Based on my 16 years of experience working with business owners and entrepreneurs I’d have to give the typical consultants’ answer – yes and no.

Some individuals – the ones who realize they have to change in order for their companies to grow – get it. And some don’t.

But that’s human nature.

You can find the full blog post with the results of the study here.


If you enjoyed this post you’ll also enjoy Where Do The People Fit?

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Business Killer: 5 Reasons the Status Quo is Not Enough

Tuesday, April 2nd, 2013

This week’s guest is Dick Albu, the founder and president of Albu Consulting, a strategy management consulting firm focused on engaging and energizing leadership teams of middle market private and family business to formulate robust business strategies and follow through on execution of key strategic initiatives.


The Status quo is defined as the current or existing state of affairs. To maintain the status quo is to keep things the way they are. Isn’t that the easier way? Wouldn’t it be nice if we all could just keep things the way they are and not change?

Unfortunately, the world does not work that way. Competitors change tactics, customers change buyers, governments change policies, strikes stop production and occasionally natural disasters cause havoc. As a result, the status quo is not enough and organizations need to learn to adapt and change. This brings us to the opposite of status quo, or the anti-status quo. Literally it means to refuse to compromise with the status quo. To experience the anti-status quo is to make a conscious decision to reject staying the same for the good of the business.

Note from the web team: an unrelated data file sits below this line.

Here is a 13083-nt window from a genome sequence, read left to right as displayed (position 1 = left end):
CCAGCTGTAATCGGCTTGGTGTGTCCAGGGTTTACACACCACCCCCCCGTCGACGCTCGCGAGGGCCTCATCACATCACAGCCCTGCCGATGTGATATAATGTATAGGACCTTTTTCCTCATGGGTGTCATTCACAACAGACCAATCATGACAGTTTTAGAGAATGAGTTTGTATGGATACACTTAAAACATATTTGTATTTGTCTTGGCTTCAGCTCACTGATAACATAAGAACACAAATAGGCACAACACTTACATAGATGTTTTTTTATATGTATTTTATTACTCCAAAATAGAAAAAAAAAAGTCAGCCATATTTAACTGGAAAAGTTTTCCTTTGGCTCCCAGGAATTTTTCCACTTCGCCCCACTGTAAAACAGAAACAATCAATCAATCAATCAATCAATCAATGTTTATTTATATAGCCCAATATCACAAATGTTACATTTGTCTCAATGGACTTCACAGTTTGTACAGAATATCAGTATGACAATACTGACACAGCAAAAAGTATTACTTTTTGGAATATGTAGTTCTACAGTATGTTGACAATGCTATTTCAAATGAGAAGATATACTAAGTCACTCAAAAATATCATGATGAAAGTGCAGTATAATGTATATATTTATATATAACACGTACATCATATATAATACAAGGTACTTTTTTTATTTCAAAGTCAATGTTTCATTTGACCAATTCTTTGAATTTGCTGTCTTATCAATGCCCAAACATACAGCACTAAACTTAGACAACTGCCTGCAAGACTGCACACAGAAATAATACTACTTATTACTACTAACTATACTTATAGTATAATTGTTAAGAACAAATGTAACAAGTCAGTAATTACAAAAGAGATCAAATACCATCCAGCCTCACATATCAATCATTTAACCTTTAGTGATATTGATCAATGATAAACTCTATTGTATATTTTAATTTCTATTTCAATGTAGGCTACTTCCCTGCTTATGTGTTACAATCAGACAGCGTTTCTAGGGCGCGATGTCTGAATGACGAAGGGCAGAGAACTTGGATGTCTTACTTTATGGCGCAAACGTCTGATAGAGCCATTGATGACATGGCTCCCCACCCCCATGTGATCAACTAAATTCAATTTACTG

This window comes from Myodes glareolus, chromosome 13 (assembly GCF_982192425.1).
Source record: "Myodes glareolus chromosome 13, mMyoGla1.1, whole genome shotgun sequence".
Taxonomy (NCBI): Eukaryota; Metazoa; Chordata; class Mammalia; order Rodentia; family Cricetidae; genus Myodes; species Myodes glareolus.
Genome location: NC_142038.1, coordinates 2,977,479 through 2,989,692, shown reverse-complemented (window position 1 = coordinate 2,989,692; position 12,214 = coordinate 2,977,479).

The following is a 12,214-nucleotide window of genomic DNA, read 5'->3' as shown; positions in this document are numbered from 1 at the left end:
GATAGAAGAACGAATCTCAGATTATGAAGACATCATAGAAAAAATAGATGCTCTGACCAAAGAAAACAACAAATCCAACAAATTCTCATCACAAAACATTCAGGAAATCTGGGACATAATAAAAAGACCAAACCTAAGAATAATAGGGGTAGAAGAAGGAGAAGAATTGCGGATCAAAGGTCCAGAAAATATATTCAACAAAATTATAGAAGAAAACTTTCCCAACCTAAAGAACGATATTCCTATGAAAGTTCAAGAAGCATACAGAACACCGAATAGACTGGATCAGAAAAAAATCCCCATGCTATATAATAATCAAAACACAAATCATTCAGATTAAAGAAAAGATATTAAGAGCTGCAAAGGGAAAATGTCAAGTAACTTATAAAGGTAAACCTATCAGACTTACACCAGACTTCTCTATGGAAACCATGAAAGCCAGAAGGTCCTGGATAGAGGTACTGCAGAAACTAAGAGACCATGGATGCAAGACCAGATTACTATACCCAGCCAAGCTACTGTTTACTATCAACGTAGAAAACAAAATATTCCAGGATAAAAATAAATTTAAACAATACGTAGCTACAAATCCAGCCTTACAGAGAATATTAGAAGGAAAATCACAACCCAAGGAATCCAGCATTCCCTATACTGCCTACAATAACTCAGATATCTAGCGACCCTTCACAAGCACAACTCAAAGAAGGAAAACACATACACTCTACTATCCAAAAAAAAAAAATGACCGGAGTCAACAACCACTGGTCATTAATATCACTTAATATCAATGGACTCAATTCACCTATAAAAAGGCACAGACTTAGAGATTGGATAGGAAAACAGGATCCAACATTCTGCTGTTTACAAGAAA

Listed below are five reasons why businesses get stuck in the status quo. One thing is certain; these five business killers will stand in your way from making the changes you need to win in today’s business environment.

1. Lack of clear direction:
If people do not know or understand the organization’s strategy, they will not know how they can help. Make clear your strategy and goals to everyone in the organization. Show your employees how they can align their work to the strategy and they will become energized and engaged.

2. A focus only on planning and not on execution:
Many organizations spend more time and energy planning strategy and very little time translating those plans to specific action. Without investing time in strategy execution, the tendency of most organizations is to relapse to the status quo. Document strategic initiatives, and assign activities to specific employees with measurable outcomes to get the results you want.

3. Distaste for risk:
Unfortunately change often happens quickly when it becomes urgent. Don’t wait until you are in a difficult situation. Change needs to
happen well before the crisis occurs.

4. Excusing mediocre performance:
Do not excuse sub-par performance. Help people by establishing a system of open communication. Top performers will rise up when given the opportunity, while underperformers will become quite visible as well.

5. Reluctance to hold people accountable:
Without accountability, the status quo will creep in and smother any attempt at change. Explain to employees what is expected of them and establish a good reward system that is linked to expected results.

Change is often times difficult to accept. It can be frightening and threatening to some because of its uncertainty and the risks it might entail. As a result, the status quo can easily become more appealing to many. Yet it is more dangerous keeping things the way they are, because in today’s business environment the status quo is not enough.

What are your experiences dealing with the status quo and the challenges of driving change in your organization? What have you done to overcome these challenges?

Dick can be reached at 203-321-2147 or For more information on Albu Consulting visit